Monday, September 28, 2009

Beacon of Hope

So maybe Sean Lane got what he deserved having purchased his wife’s engagement ring on, but what was intended as a pure act of love became the hallmark example in what ultimately unraveled what Facebook saw as a viable advertising system.

Lane, who’s internet privacy is now shot because of this incident, purchased a diamond ring for Shannon, his bride-to-be, on the high-volume discount website (classy). But without his knowledge or permission his purchase was published on his Facebook news feed through Beacon, one of FB’s advertising products.

The resulting class action court filing, Lane et al vs. Facebook, Inc, describes how it works (via CNET):

"[Whether or not] the user was not a member (of Facebook), Facebook still obtained the notification from the Facebook Beacon Activated Affiliate. Information regarding user activities was sent in real time to a third party Web site--one which was not open or active in the user's browser, and one which, in many cases, the user may never even have visited or heard of."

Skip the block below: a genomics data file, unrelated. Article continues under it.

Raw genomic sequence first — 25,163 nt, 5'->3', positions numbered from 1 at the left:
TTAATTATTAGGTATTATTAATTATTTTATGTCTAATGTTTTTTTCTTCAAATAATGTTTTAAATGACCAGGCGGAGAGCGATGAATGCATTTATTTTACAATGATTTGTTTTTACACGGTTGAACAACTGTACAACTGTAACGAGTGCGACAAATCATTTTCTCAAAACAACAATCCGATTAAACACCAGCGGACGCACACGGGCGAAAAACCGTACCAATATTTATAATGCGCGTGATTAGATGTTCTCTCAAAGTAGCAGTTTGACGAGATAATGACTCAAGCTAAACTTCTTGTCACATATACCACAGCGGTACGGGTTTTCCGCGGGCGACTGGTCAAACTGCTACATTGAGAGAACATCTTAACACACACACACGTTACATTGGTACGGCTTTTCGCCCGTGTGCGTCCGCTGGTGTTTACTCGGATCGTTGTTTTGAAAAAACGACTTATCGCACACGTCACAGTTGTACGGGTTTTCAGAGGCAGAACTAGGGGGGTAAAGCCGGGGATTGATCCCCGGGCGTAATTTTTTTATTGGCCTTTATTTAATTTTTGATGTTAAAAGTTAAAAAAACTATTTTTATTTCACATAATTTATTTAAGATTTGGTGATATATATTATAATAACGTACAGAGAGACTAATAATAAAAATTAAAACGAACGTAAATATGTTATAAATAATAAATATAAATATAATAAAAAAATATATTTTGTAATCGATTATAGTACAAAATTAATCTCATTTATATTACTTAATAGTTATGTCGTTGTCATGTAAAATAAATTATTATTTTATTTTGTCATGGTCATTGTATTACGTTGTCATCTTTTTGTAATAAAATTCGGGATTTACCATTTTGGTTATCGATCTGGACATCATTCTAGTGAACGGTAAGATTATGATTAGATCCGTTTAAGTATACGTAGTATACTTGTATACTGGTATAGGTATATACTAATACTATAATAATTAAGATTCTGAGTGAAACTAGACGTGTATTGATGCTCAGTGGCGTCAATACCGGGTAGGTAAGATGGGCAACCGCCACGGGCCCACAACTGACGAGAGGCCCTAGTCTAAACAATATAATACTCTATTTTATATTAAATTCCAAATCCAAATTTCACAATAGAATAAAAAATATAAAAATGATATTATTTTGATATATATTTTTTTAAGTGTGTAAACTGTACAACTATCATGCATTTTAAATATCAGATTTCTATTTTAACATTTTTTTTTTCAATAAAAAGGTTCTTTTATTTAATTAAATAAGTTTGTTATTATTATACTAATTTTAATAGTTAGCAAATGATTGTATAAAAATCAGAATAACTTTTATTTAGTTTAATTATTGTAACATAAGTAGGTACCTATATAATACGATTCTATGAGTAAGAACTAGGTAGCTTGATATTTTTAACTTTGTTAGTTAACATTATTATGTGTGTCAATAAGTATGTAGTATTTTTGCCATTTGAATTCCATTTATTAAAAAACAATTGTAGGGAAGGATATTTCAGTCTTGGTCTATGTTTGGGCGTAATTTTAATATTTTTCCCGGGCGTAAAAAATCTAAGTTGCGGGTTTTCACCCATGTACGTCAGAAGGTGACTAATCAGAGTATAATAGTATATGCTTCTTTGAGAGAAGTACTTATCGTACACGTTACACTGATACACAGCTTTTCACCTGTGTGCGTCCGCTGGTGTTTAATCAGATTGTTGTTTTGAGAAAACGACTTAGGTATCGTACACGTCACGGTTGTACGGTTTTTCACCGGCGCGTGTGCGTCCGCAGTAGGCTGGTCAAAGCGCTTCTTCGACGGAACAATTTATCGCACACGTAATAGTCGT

Got that? So basically, Facebook’s Beacon gathered personal data without users’ permission, or even their membership in Facebook, to sell to their advertising clients. And Overstock isn’t the only one, just the main whipping boy. A similar class action suit against Blockbuster Video is being heard in Texas, and a full list of Beacon clients can be found here.

In 2008 Facebook CEO had this to say about Beacon (via LA Times), "[Beacon] might take some work for us to get this exactly right, [but] is something we think is going to be a really good thing." Nevertheless, Lane et al vs. Facebook was settled last week, and not only will Beacon go dark, but Facebook will donate nearly $10 million to establish a foundation to address online privacy and safety concerns.

So chalk one up for the little guy and the privacy advocates. But what does this mean for the marketers? Will cases like this push them toward greater transparency, or further under the radar of everyday consumers? Only time will tell, but for now, privacy advocates see this as a beacon of hope.

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